3. To make the caramel sauce, spread the sugar in the bottom of a large heavy-bottom saucepan. Pour the water over the sugar and swirl the pan gently to moisten the sugar evenly with the water. Heat over medium-high heat. Allow the mixture to cook without stirring. It will bubble quite vigorously. If it’s not cooking evenly, you can gently swirl the pan, but you want to avoid stirring if possible. After 6-10 minutes, the mixture will turn a deep caramel color (the final stage when the caramel turns from light amber to dark amber will be fast, so keep a watchful eye). Carefully remove the caramel from the heat. Whisk in the cubed butter. Then gradually whisk in the heavy cream until smooth. Stir in the sea salt. Start with just a pinch, adding more as necessary to suit your taste preferences. Once the sauce has cooled slightly, transfer it to a small container (I like a mason jar). The sauce can be stored in the refrigerator for 2-3 weeks and re-warmed slightly before serving. This recipe makes about 1 1/4 cups caramel sauce.
  4. Transfer the ice cream to a freezer-safe container, layering in a bit of the caramel sauce as you go (about 1/2 to 3/4 of a cup of caramel sauce). Cover the ice cream with plastic wrap, pressing it down to the surface of the ice cream, and place it in your freezer to firm up for a few hours. This recipes make a generous quart of ice cream.
  5. Make the buttermilk waffles. Spray your waffle iron with non-stick cooking spray and then turn it on to the medium-high heat setting. In a large bowl, whisk together the eggs, buttermilk, melted butter and vanilla extract. Add the dry ingredients, mixing until the batter is smooth. Scoop the batter into your pre-heated waffle iron (I used about 1/3 cup of batter in each 4-inch well of my waffle maker) and close the lid. Cook for 3-4 minutes, or until the waffles are golden brown and crisp. Carefully remove the waffles and transfer them to a wire rack. This recipe makes twelve to fourteen 4-inch waffles. If you won’t be using the waffles right away, once they are cooled you can store them in the refrigerator wrapped in plastic wrap. Then re-warm them either in your oven or your toaster before making the sundaes.
  6. To make the sundaes, place a couple scoops of ice cream on top of the warm waffles. Drizzle with additional caramel sauce. Serve immediately.


1. For the caramel sauce, if you only have unsalted butter that’s OK. You may want to add an extra pinch of sea salt in the end.

12 comments on “Corn and Salted Caramel Buttermilk Ice Cream Waffle Sundaes”

  1. This looks so delicious! I have been wanting to try corn ice cream and combining it with buttermilk waffles and caramel sauce is brilliant.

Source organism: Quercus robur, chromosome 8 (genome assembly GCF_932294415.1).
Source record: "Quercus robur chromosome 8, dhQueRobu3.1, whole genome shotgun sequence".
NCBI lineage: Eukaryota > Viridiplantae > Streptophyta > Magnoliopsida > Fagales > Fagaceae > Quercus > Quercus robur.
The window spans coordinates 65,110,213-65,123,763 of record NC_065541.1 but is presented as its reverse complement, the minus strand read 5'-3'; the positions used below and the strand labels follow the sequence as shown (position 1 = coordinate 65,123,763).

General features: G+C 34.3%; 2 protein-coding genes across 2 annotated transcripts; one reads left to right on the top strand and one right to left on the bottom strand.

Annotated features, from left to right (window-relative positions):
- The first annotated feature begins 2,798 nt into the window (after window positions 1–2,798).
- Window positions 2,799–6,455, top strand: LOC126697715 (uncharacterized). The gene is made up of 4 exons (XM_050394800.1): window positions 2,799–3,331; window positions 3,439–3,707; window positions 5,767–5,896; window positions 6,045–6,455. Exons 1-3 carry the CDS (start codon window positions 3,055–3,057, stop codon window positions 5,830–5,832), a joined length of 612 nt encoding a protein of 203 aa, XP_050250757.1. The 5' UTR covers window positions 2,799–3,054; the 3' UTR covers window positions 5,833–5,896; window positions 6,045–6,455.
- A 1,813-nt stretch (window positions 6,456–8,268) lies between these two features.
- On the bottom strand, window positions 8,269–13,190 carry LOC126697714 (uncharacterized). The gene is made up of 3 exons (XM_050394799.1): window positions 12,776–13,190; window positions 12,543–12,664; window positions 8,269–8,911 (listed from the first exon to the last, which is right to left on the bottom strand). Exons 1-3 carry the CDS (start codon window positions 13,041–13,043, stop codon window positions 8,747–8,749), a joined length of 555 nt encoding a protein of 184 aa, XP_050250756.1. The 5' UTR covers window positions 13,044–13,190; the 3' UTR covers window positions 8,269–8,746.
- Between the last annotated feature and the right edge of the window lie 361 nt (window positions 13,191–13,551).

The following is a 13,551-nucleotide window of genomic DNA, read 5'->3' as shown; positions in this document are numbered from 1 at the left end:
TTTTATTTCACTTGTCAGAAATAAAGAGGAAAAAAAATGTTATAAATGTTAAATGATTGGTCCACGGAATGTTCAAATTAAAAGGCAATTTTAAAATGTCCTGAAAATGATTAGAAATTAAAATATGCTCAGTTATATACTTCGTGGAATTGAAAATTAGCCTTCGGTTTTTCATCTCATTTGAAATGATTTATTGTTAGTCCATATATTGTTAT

2. The thing I love about waffles is that they can either make a great dessert or be great as a savory dish. Waffles and seafood are equally good! What an interesting combination. I’ve never heard of corn ice cream, but I bet it’s really good because corn itself as naturally pretty sweet! Genius idea. I’ll have to try this one. Salted caramel, as well. I’m a fan of maple syrup, but even more a fan of salted caramel! I neither have a waffle maker or an ice cream maker. For shame, I know… I’m not sure which is more important right now! I feel like I’d get more year round use out of the waffle iron, but an ice cream maker would be easier, no?

    Great recipe. Beautiful photography. Thanks for sharing this! I’m glad to have found your blog… you have a lot of good recipes here! Off to check out those sugared cranberries…!

    • Waffles + seafood! Mind blown! Sounds like a great idea. I’ll have to try it!

      In terms of equipment. I love love love my ice cream maker (I have a Cuisinart). I use it a ton. Even in the winter :-).

  3. This looks so good this morning, Liz, love the salted caramel!

  4. Oh, wow, this is amazing! I love the idea of making ice cream sundaes with waffles instead of brownies or cake. 🙂 Everything about these sound awesome!

  5. This looks fantastic. I most definitely need to put waffles under my ice cream. I made corn & raspberry ice cream a few years ago, and it was so good! I like the addition of buttermilk; I’ll have to try your recipe!

    Don’t you hate when you think you are the inventor of an idea and it turns out someone else has thought of it before you? I always feel so cheated!

    • I know. I was reading something the other day that said there are actually no new ideas left in the world. Just re-hacks/new combinations/spin-offs of old ideas. Which I find sort of depressing and strange!

  6. Whoa. These look off-the-charts amazing!! Sweet corn buttermilk ice cream?! On waffles with salted caramel? I die.